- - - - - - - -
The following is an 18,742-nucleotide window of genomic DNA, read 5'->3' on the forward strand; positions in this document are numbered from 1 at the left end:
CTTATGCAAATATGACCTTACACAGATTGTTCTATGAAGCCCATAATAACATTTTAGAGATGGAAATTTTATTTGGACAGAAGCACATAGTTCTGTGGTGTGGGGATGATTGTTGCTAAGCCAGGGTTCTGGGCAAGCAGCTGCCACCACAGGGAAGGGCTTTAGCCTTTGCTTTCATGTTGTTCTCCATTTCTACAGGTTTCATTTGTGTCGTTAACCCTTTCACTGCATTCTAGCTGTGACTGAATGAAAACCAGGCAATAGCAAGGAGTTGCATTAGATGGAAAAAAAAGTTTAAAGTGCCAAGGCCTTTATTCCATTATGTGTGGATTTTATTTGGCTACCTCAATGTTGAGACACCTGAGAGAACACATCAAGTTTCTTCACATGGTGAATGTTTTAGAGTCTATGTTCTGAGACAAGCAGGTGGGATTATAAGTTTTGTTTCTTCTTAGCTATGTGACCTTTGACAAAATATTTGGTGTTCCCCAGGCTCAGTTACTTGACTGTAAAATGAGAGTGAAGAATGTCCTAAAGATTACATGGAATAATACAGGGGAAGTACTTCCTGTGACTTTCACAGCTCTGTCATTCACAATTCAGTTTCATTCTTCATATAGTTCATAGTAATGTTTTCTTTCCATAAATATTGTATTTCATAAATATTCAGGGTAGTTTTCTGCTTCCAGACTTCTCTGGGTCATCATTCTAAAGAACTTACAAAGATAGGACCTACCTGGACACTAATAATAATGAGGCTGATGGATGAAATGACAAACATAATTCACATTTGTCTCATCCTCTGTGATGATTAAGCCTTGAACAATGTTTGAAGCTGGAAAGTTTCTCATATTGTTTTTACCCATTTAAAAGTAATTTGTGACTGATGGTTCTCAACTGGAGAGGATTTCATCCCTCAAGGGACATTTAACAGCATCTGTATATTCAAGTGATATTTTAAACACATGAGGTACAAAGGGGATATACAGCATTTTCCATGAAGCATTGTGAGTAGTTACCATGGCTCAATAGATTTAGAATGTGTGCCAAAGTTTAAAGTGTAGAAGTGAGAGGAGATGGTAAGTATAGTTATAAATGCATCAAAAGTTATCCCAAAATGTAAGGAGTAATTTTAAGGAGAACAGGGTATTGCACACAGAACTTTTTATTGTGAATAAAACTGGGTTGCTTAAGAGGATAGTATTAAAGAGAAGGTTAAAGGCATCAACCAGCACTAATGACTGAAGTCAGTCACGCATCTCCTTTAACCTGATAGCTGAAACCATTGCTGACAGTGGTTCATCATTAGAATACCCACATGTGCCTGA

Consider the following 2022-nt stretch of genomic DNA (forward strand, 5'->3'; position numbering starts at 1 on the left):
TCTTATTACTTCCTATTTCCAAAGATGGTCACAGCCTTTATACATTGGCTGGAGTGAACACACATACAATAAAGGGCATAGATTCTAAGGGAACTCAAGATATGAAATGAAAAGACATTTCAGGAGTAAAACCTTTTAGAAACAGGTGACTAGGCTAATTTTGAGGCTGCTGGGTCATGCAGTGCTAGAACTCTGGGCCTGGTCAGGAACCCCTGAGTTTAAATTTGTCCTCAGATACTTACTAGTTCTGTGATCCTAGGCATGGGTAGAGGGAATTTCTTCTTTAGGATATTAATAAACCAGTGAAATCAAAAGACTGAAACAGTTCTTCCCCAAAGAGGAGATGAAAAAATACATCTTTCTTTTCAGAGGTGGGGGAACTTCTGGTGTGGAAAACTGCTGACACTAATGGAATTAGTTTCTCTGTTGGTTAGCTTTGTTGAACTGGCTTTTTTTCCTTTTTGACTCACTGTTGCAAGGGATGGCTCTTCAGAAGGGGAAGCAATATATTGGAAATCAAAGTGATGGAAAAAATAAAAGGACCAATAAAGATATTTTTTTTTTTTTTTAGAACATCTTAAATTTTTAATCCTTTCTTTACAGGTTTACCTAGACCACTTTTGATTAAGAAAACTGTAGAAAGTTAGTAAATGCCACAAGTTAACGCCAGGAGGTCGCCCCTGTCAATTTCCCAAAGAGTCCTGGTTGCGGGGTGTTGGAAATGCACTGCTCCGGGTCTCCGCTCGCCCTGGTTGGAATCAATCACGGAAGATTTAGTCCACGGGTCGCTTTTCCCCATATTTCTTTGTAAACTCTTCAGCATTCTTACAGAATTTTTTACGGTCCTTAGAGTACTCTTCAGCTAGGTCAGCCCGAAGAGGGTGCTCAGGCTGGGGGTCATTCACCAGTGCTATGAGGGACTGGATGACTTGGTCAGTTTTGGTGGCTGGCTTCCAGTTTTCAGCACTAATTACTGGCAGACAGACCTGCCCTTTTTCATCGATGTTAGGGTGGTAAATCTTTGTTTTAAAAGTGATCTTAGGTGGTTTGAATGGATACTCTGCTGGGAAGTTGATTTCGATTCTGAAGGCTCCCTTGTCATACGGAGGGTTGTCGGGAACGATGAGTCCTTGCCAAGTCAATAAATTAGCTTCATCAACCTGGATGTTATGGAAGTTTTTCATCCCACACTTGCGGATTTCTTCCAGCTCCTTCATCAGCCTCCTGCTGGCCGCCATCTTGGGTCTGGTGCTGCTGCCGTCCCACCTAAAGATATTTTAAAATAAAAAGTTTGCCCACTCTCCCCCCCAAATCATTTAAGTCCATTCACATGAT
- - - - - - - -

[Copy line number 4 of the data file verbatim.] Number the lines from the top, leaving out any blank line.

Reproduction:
TCTTATTACTTCCTATTTCCAAAGATGGTCACAGCCTTTATACATTGGCTGGAGTGAACACACATACAATAAAGGGCATAGATTCTAAGGGAACTCAAGATATGAAATGAAAAGACATTTCAGGAGTAAAACCTTTTAGAAACAGGTGACTAGGCTAATTTTGAGGCTGCTGGGTCATGCAGTGCTAGAACTCTGGGCCTGGTCAGGAACCCCTGAGTTTAAATTTGTCCTCAGATACTTACTAGTTCTGTGATCCTAGGCATGGGTAGAGGGAATTTCTTCTTTAGGATATTAATAAACCAGTGAAATCAAAAGACTGAAACAGTTCTTCCCCAAAGAGGAGATGAAAAAATACATCTTTCTTTTCAGAGGTGGGGGAACTTCTGGTGTGGAAAACTGCTGACACTAATGGAATTAGTTTCTCTGTTGGTTAGCTTTGTTGAACTGGCTTTTTTTCCTTTTTGACTCACTGTTGCAAGGGATGGCTCTTCAGAAGGGGAAGCAATATATTGGAAATCAAAGTGATGGAAAAAATAAAAGGACCAATAAAGATATTTTTTTTTTTTTTTAGAACATCTTAAATTTTTAATCCTTTCTTTACAGGTTTACCTAGACCACTTTTGATTAAGAAAACTGTAGAAAGTTAGTAAATGCCACAAGTTAACGCCAGGAGGTCGCCCCTGTCAATTTCCCAAAGAGTCCTGGTTGCGGGGTGTTGGAAATGCACTGCTCCGGGTCTCCGCTCGCCCTGGTTGGAATCAATCACGGAAGATTTAGTCCACGGGTCGCTTTTCCCCATATTTCTTTGTAAACTCTTCAGCATTCTTACAGAATTTTTTACGGTCCTTAGAGTACTCTTCAGCTAGGTCAGCCCGAAGAGGGTGCTCAGGCTGGGGGTCATTCACCAGTGCTATGAGGGACTGGATGACTTGGTCAGTTTTGGTGGCTGGCTTCCAGTTTTCAGCACTAATTACTGGCAGACAGACCTGCCCTTTTTCATCGATGTTAGGGTGGTAAATCTTTGTTTTAAAAGTGATCTTAGGTGGTTTGAATGGATACTCTGCTGGGAAGTTGATTTCGATTCTGAAGGCTCCCTTGTCATACGGAGGGTTGTCGGGAACGATGAGTCCTTGCCAAGTCAATAAATTAGCTTCATCAACCTGGATGTTATGGAAGTTTTTCATCCCACACTTGCGGATTTCTTCCAGCTCCTTCATCAGCCTCCTGCTGGCCGCCATCTTGGGTCTGGTGCTGCTGCCGTCCCACCTAAAGATATTTTAAAATAAAAAGTTTGCCCACTCTCCCCCCCAAATCATTTAAGTCCATTCACATGAT